Starting Seeds Indoors

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A fun and easy project for early spring is to start plants from seeds.  Some good seeds for beginners include tomato, marigold, zinnia, coleus, basil, nasturtium, and cosmos. These seeds germinate quickly and do not have any special care requirements.

One of the most important aspects of starting seeds is timing. If you start too early your seedlings will get tall and leggy and may not be strong enough to withstand the outdoor environment. Make sure to check your seed packet for instructions on when to start seeds based on your area’s average last spring frost date.  Our local area may have frost in mid-late May.

Containers 

Seeds can be started in almost any type of container as long as it is 2-3 inches deep and has a drainage hole. If you are recycling an old container it is very important that it be cleaned thoroughly. To eliminate any danger of soil-borne bacteria soak it for five minutes in a solution of one part chlorine bleach to nine parts water. Peat pots and peat pellets are great because you can simply plant the seedling and its container directly into the soil.

Growing Medium 

Seeds should always be started in a soilless mix. Soilless mixes promote good root development by providing proper aeration and water retention. The ideal formula for starting seeds consists of 1/3 perlite, 1/3 peat moss, and 1/3 vermiculite. Hoffman and Espoma are excellent suppliers of seed starting blends.

Sowing Your Seeds 

Fill your container with the planting medium to within 1/2” of the top. Next, moisten the planting mix with warm water and let sit for several hours. Make sure to read your seed packet for any special instructions, such as pre-soaking or pre-chilling.

If planting in a tray, lightly scatter seeds evenly over the entire soil surface. Different varieties may be sown in rows. If you are planting in individual pots place 2-4 seeds in each to ensure germination. If the seeds are extremely tiny press them lightly into the soil without further covering. Cover larger seeds with a thin layer of soil unless they require light to germinate.

Use a mister to gently moisten the soil surface and then cover with clear plastic or glass to retain heat and moisture. Keep containers out of direct sunlight.

Make sure to label well and save the seed packets for reference.

Germination 

Most seeds prefer a temperature between 72-78ºF for optimum germination. If it is too cold seeds may not germinate at all. If you are growing in a cool area you may want to use the Hydrofarm seedling heat mat, or another type of heating coil.

Light 

As soon as you see sprouts emerging, move the seedlings into direct sunlight and remove their cover. Good air circulation is vital. Most seedlings grow best if the air temperature is below 70ºF, even as low as 50ºF, but the soil temp must remain between 65- 70ºF. A south facing window is necessary to provide the required direct sunlight. If you do not have sufficient light you can use a fluorescent light, or grow light. Place the cool bulb 3- 6”, warm bulb ~12”, above the plants and keep the light on 4-16 hours every day. The more light the better. If your seedlings are not receiving adequate light they will grow tall and spindly. Be sure to rotate your containers so the young plants will grow straight.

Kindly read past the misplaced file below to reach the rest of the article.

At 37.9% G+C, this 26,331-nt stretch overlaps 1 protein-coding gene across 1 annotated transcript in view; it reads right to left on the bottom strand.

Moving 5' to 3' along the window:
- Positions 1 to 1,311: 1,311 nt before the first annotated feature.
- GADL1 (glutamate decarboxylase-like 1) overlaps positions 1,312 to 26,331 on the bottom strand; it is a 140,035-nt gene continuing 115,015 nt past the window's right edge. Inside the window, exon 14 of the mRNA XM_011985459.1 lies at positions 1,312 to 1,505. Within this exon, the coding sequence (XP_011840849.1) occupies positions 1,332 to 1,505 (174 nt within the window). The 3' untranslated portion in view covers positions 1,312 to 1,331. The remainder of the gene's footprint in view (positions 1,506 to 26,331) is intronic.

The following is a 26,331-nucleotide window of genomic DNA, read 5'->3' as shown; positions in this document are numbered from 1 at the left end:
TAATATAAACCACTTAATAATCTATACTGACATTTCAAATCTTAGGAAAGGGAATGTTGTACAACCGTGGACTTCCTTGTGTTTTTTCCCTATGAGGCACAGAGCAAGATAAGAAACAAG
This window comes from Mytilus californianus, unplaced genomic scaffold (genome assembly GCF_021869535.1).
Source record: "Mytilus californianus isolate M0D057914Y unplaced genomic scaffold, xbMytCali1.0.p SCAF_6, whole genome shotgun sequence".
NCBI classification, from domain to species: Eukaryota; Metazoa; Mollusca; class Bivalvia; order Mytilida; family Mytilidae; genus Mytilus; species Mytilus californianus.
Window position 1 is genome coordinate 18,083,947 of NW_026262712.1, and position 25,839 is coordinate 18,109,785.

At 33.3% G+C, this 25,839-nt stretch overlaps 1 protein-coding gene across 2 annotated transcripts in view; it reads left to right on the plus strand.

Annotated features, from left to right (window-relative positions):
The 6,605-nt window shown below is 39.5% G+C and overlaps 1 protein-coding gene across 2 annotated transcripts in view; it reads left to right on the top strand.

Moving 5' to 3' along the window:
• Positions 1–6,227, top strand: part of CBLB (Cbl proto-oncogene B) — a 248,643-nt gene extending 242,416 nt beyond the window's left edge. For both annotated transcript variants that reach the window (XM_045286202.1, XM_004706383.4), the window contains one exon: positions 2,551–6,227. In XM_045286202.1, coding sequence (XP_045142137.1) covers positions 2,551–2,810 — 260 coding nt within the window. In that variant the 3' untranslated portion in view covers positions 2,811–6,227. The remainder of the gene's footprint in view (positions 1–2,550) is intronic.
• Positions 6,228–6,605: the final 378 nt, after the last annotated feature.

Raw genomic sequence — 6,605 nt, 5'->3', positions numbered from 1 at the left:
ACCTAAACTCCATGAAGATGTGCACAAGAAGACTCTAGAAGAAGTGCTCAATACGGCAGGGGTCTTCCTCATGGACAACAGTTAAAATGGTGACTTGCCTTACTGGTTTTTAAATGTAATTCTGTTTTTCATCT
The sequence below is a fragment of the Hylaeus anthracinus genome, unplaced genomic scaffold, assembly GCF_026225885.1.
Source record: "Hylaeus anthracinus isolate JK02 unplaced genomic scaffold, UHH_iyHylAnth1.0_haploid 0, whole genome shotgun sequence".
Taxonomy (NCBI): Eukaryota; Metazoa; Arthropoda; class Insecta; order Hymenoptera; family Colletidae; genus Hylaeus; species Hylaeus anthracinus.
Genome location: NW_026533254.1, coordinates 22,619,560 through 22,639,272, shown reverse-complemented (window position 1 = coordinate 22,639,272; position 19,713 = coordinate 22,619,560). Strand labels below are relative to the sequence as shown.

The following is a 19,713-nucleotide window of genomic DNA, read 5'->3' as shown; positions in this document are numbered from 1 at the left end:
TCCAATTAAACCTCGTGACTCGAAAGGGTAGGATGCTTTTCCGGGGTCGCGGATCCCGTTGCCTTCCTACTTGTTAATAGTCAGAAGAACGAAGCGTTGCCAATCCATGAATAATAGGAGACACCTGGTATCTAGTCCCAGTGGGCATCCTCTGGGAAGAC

Fertilization 

Once the seedlings have developed their second set of true leaves you can begin to fertilize them. Dilute any all-purpose fertilizer to half strength until the seedlings are ready to be planted outdoors. Feed whenever water is needed.

Water 

Keep your seedlings moist, but not soggy, and mist often. It is best to let dry slightly rather than overwater.

Thinning 

If you planted your seeds in open trays you can pot each seedling individually as soon as they are large enough to handle. It is easiest to work with the young plants when the soil is dry. Be sure to repot them at the same depth

Make sure seedlings are spaced 1-2” apart to avoid crowding.

*Hardening Off and Transplanting 

When the weather begins to warm up it is time to introduce your seedlings to the outdoor climate. This should be started at least 7 days prior to transplanting in the garden. Place them in a protected area away from direct sunlight. Gradually increase the amount of time they spend outside. This is essential to avoid shock.

On a cloudy and windless day, when all danger of frost has passed, it is time to transplant your seedlings into their permanent location. Some varieties can be placed outdoors sooner if they are frost hardy. Make sure to keep your newly transplanted seedlings watered well.